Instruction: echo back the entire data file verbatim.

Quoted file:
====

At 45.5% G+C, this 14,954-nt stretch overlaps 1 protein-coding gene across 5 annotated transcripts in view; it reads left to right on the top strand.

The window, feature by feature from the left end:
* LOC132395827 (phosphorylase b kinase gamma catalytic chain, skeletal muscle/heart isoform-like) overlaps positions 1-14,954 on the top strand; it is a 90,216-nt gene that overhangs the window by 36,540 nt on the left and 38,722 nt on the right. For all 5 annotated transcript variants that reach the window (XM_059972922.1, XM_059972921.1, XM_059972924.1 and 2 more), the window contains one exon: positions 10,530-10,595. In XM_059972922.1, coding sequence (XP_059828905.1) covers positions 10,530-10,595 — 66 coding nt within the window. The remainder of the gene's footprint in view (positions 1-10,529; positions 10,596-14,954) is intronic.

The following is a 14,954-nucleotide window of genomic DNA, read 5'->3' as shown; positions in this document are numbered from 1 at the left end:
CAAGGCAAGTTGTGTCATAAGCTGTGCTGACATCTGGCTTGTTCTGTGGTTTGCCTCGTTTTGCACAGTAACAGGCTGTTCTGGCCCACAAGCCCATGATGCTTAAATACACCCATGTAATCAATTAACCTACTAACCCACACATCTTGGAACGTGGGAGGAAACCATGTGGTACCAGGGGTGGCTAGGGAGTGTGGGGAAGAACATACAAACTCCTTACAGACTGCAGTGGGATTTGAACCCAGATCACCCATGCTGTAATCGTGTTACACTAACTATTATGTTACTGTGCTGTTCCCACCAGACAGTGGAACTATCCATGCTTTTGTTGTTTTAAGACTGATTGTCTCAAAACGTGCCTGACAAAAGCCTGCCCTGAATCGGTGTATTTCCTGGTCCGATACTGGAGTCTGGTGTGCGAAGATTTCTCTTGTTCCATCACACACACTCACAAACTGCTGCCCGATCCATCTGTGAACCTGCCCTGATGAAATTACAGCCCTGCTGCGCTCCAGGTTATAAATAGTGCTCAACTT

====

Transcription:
At 45.5% G+C, this 14,954-nt stretch overlaps 1 protein-coding gene across 5 annotated transcripts in view; it reads left to right on the top strand.

The window, feature by feature from the left end:
* LOC132395827 (phosphorylase b kinase gamma catalytic chain, skeletal muscle/heart isoform-like) overlaps positions 1-14,954 on the top strand; it is a 90,216-nt gene that overhangs the window by 36,540 nt on the left and 38,722 nt on the right. For all 5 annotated transcript variants that reach the window (XM_059972922.1, XM_059972921.1, XM_059972924.1 and 2 more), the window contains one exon: positions 10,530-10,595. In XM_059972922.1, coding sequence (XP_059828905.1) covers positions 10,530-10,595 — 66 coding nt within the window. The remainder of the gene's footprint in view (positions 1-10,529; positions 10,596-14,954) is intronic.

The following is a 14,954-nucleotide window of genomic DNA, read 5'->3' as shown; positions in this document are numbered from 1 at the left end:
CAAGGCAAGTTGTGTCATAAGCTGTGCTGACATCTGGCTTGTTCTGTGGTTTGCCTCGTTTTGCACAGTAACAGGCTGTTCTGGCCCACAAGCCCATGATGCTTAAATACACCCATGTAATCAATTAACCTACTAACCCACACATCTTGGAACGTGGGAGGAAACCATGTGGTACCAGGGGTGGCTAGGGAGTGTGGGGAAGAACATACAAACTCCTTACAGACTGCAGTGGGATTTGAACCCAGATCACCCATGCTGTAATCGTGTTACACTAACTATTATGTTACTGTGCTGTTCCCACCAGACAGTGGAACTATCCATGCTTTTGTTGTTTTAAGACTGATTGTCTCAAAACGTGCCTGACAAAAGCCTGCCCTGAATCGGTGTATTTCCTGGTCCGATACTGGAGTCTGGTGTGCGAAGATTTCTCTTGTTCCATCACACACACTCACAAACTGCTGCCCGATCCATCTGTGAACCTGCCCTGATGAAATTACAGCCCTGCTGCGCTCCAGGTTATAAATAGTGCTCAACTT